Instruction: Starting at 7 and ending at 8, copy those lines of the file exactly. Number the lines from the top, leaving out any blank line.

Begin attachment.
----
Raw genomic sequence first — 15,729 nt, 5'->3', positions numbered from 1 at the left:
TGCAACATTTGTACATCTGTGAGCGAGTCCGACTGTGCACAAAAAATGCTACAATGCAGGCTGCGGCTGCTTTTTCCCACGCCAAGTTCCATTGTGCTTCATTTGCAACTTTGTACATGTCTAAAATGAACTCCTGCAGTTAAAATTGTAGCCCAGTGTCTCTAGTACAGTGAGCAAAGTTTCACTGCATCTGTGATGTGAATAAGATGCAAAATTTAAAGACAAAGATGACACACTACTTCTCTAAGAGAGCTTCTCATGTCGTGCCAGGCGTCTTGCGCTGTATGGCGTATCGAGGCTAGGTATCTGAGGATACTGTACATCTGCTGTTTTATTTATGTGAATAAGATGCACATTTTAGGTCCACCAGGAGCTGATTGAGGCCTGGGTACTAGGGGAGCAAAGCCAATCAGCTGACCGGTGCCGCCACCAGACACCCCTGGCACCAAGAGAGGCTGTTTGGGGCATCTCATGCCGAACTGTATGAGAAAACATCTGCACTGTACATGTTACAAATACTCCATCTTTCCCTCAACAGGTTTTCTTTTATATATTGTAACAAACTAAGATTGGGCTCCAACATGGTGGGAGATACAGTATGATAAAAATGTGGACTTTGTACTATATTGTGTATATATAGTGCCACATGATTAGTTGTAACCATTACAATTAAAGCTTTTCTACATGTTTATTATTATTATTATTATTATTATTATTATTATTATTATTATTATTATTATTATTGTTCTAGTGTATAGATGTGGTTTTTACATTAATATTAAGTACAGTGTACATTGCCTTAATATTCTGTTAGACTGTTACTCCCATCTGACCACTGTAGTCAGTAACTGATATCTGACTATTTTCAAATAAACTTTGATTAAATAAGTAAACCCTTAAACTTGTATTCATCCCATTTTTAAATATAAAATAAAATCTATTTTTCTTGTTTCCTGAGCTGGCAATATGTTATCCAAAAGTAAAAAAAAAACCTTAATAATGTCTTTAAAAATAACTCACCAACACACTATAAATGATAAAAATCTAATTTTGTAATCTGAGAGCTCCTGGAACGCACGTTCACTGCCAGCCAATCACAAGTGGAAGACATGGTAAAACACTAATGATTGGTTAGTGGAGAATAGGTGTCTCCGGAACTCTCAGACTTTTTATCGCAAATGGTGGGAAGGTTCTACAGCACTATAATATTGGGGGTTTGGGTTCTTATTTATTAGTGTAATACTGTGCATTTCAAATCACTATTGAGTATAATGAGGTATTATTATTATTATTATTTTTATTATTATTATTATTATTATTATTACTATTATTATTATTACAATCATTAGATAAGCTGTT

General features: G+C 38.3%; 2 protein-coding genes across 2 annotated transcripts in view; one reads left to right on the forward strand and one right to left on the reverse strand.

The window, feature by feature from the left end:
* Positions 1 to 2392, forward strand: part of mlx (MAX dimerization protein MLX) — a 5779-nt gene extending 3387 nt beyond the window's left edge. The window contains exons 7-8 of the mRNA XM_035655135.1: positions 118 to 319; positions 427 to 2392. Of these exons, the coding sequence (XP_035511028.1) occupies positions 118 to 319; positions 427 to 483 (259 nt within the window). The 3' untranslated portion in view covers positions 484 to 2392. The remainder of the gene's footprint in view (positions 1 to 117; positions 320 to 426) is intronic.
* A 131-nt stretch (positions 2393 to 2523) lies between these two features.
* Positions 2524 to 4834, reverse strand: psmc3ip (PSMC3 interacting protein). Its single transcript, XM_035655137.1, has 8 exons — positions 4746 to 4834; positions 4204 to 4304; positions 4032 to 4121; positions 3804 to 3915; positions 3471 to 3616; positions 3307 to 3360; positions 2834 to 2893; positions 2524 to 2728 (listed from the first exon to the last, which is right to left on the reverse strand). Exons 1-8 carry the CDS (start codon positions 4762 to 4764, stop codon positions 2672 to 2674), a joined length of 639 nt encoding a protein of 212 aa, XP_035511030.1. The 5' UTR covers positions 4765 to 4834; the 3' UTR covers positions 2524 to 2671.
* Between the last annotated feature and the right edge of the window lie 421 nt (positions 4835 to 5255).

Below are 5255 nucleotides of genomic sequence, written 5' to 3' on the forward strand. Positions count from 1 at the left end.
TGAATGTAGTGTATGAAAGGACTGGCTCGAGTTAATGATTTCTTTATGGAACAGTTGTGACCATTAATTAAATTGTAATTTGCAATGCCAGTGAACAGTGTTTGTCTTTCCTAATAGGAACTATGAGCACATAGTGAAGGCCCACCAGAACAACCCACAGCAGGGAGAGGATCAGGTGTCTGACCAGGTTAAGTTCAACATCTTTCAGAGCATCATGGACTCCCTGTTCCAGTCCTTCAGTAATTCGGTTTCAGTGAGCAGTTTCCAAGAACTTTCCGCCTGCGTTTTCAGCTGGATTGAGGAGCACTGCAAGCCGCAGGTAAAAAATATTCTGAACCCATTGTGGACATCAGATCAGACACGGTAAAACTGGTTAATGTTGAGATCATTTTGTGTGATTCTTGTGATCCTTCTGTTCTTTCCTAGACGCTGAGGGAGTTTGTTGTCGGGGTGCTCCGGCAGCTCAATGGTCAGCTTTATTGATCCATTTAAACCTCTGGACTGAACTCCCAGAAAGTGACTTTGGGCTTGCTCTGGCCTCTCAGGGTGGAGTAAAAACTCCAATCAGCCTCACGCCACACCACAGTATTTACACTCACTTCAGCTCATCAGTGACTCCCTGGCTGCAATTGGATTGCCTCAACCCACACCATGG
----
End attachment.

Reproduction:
* Positions 2524 to 4834, reverse strand: psmc3ip (PSMC3 interacting protein). Its single transcript, XM_035655137.1, has 8 exons — positions 4746 to 4834; positions 4204 to 4304; positions 4032 to 4121; positions 3804 to 3915; positions 3471 to 3616; positions 3307 to 3360; positions 2834 to 2893; positions 2524 to 2728 (listed from the first exon to the last, which is right to left on the reverse strand). Exons 1-8 carry the CDS (start codon positions 4762 to 4764, stop codon positions 2672 to 2674), a joined length of 639 nt encoding a protein of 212 aa, XP_035511030.1. The 5' UTR covers positions 4765 to 4834; the 3' UTR covers positions 2524 to 2671.
* Between the last annotated feature and the right edge of the window lie 421 nt (positions 4835 to 5255).